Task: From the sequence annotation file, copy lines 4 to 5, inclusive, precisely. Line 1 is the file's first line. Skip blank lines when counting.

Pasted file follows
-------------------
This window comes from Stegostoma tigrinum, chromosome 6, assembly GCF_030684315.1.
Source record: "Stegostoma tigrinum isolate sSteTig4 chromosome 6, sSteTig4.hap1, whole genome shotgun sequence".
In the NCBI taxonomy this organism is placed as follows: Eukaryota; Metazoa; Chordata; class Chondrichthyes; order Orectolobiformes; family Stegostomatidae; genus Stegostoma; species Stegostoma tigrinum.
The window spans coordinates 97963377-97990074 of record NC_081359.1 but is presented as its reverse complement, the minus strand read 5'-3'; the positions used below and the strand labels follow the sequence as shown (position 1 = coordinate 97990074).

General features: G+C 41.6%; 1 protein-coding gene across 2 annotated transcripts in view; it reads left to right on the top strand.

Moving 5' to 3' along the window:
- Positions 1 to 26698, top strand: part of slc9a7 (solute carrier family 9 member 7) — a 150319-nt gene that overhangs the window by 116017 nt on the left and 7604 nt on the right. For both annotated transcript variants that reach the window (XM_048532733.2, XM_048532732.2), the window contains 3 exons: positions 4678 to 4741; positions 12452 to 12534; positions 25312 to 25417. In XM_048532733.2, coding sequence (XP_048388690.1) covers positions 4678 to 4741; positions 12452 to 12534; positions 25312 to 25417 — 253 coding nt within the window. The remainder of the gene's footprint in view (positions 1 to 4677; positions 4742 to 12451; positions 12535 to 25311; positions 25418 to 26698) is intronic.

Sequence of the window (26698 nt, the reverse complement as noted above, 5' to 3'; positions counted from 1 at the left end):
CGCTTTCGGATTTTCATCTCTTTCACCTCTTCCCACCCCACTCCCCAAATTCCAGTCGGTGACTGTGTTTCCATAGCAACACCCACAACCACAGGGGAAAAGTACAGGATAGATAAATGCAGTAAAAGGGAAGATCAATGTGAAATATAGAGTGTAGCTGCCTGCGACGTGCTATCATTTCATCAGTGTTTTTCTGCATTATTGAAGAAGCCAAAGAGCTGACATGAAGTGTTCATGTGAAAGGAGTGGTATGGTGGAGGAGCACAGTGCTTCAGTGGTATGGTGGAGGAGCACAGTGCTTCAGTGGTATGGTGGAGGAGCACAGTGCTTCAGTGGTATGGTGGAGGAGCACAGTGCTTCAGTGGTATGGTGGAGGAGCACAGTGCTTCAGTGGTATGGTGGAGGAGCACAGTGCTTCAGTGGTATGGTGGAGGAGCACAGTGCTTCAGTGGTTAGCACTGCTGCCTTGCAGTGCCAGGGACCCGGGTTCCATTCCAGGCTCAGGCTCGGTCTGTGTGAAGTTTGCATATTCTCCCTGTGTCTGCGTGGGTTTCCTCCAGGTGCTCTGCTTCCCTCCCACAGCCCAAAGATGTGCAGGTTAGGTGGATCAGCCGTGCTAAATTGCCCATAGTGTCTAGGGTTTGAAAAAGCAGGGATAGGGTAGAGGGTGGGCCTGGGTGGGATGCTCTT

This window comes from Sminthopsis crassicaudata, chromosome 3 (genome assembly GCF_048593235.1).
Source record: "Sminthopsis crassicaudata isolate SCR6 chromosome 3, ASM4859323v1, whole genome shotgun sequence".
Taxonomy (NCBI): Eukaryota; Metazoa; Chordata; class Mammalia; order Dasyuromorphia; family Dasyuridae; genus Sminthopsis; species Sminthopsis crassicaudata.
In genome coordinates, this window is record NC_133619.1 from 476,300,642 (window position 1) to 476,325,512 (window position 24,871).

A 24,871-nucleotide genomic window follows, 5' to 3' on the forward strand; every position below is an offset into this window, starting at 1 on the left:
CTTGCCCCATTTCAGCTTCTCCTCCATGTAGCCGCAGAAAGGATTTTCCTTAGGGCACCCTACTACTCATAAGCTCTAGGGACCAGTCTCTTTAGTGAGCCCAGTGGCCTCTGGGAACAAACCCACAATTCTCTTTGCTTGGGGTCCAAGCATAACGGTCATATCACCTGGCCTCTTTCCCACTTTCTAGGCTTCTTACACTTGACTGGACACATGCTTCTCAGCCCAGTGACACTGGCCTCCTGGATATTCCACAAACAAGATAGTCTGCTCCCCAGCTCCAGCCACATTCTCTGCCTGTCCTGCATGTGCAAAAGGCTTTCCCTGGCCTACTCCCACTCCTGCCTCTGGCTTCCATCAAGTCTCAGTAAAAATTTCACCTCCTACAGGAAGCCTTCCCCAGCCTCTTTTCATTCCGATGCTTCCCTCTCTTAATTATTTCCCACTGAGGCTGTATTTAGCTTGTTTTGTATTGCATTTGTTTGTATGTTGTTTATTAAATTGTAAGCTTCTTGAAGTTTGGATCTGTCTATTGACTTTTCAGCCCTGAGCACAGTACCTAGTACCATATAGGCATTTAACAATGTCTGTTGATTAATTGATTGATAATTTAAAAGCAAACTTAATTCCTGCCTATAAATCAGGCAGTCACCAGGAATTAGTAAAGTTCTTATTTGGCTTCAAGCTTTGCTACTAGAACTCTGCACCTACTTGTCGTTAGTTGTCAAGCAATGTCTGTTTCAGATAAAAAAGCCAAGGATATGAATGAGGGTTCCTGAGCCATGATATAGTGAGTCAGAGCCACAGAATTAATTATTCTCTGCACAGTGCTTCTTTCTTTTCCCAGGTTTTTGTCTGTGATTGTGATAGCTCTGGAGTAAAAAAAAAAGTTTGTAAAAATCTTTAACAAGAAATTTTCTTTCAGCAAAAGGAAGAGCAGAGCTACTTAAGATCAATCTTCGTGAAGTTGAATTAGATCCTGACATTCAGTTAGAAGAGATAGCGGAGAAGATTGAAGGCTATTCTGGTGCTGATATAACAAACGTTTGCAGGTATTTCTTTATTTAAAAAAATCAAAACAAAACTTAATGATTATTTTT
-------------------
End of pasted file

The window spans coordinates 97963377-97990074 of record NC_081359.1 but is presented as its reverse complement, the minus strand read 5'-3'; the positions used below and the strand labels follow the sequence as shown (position 1 = coordinate 97990074).

General features: G+C 41.6%; 1 protein-coding gene across 2 annotated transcripts in view; it reads left to right on the top strand.